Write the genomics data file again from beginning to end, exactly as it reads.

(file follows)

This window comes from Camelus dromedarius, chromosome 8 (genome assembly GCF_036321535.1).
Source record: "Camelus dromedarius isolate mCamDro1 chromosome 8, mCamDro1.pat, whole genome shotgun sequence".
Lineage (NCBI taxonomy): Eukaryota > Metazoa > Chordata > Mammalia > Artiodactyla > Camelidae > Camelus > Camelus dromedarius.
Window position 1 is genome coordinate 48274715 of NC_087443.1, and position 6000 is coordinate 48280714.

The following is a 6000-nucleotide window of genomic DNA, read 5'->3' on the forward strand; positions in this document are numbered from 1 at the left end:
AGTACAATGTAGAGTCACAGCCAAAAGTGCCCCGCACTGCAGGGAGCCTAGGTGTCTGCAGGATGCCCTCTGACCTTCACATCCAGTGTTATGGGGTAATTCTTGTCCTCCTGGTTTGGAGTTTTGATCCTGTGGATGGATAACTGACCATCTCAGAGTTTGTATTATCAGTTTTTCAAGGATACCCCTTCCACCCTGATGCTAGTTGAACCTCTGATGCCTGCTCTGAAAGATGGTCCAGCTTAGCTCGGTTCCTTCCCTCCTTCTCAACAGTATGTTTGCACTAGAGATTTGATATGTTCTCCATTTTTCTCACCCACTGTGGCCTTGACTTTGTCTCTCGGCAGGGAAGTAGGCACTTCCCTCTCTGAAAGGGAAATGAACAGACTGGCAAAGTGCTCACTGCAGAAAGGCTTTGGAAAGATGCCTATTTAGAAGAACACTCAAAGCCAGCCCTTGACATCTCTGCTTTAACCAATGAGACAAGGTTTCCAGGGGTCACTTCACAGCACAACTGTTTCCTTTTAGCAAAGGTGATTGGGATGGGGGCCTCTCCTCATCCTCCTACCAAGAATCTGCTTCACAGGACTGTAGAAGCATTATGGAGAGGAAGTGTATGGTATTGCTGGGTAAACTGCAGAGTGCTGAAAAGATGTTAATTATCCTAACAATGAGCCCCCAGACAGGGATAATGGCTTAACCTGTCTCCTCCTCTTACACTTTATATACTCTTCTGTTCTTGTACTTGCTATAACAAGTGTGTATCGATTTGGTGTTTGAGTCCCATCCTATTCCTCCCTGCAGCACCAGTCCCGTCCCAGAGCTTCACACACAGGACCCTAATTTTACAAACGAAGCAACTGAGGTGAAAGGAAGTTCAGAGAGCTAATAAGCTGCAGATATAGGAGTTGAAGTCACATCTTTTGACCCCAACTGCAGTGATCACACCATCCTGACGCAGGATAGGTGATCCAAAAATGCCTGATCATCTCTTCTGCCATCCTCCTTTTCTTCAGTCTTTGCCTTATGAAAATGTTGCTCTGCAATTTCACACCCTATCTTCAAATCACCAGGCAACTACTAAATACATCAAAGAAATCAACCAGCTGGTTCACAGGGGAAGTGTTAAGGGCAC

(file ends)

This window comes from Camelus dromedarius, chromosome 8 (genome assembly GCF_036321535.1).
Source record: "Camelus dromedarius isolate mCamDro1 chromosome 8, mCamDro1.pat, whole genome shotgun sequence".
Lineage (NCBI taxonomy): Eukaryota > Metazoa > Chordata > Mammalia > Artiodactyla > Camelidae > Camelus > Camelus dromedarius.
Window position 1 is genome coordinate 48274715 of NC_087443.1, and position 6000 is coordinate 48280714.

The following is a 6000-nucleotide window of genomic DNA, read 5'->3' on the forward strand; positions in this document are numbered from 1 at the left end:
AGTACAATGTAGAGTCACAGCCAAAAGTGCCCCGCACTGCAGGGAGCCTAGGTGTCTGCAGGATGCCCTCTGACCTTCACATCCAGTGTTATGGGGTAATTCTTGTCCTCCTGGTTTGGAGTTTTGATCCTGTGGATGGATAACTGACCATCTCAGAGTTTGTATTATCAGTTTTTCAAGGATACCCCTTCCACCCTGATGCTAGTTGAACCTCTGATGCCTGCTCTGAAAGATGGTCCAGCTTAGCTCGGTTCCTTCCCTCCTTCTCAACAGTATGTTTGCACTAGAGATTTGATATGTTCTCCATTTTTCTCACCCACTGTGGCCTTGACTTTGTCTCTCGGCAGGGAAGTAGGCACTTCCCTCTCTGAAAGGGAAATGAACAGACTGGCAAAGTGCTCACTGCAGAAAGGCTTTGGAAAGATGCCTATTTAGAAGAACACTCAAAGCCAGCCCTTGACATCTCTGCTTTAACCAATGAGACAAGGTTTCCAGGGGTCACTTCACAGCACAACTGTTTCCTTTTAGCAAAGGTGATTGGGATGGGGGCCTCTCCTCATCCTCCTACCAAGAATCTGCTTCACAGGACTGTAGAAGCATTATGGAGAGGAAGTGTATGGTATTGCTGGGTAAACTGCAGAGTGCTGAAAAGATGTTAATTATCCTAACAATGAGCCCCCAGACAGGGATAATGGCTTAACCTGTCTCCTCCTCTTACACTTTATATACTCTTCTGTTCTTGTACTTGCTATAACAAGTGTGTATCGATTTGGTGTTTGAGTCCCATCCTATTCCTCCCTGCAGCACCAGTCCCGTCCCAGAGCTTCACACACAGGACCCTAATTTTACAAACGAAGCAACTGAGGTGAAAGGAAGTTCAGAGAGCTAATAAGCTGCAGATATAGGAGTTGAAGTCACATCTTTTGACCCCAACTGCAGTGATCACACCATCCTGACGCAGGATAGGTGATCCAAAAATGCCTGATCATCTCTTCTGCCATCCTCCTTTTCTTCAGTCTTTGCCTTATGAAAATGTTGCTCTGCAATTTCACACCCTATCTTCAAATCACCAGGCAACTACTAAATACATCAAAGAAATCAACCAGCTGGTTCACAGGGGAAGTGTTAAGGGCAC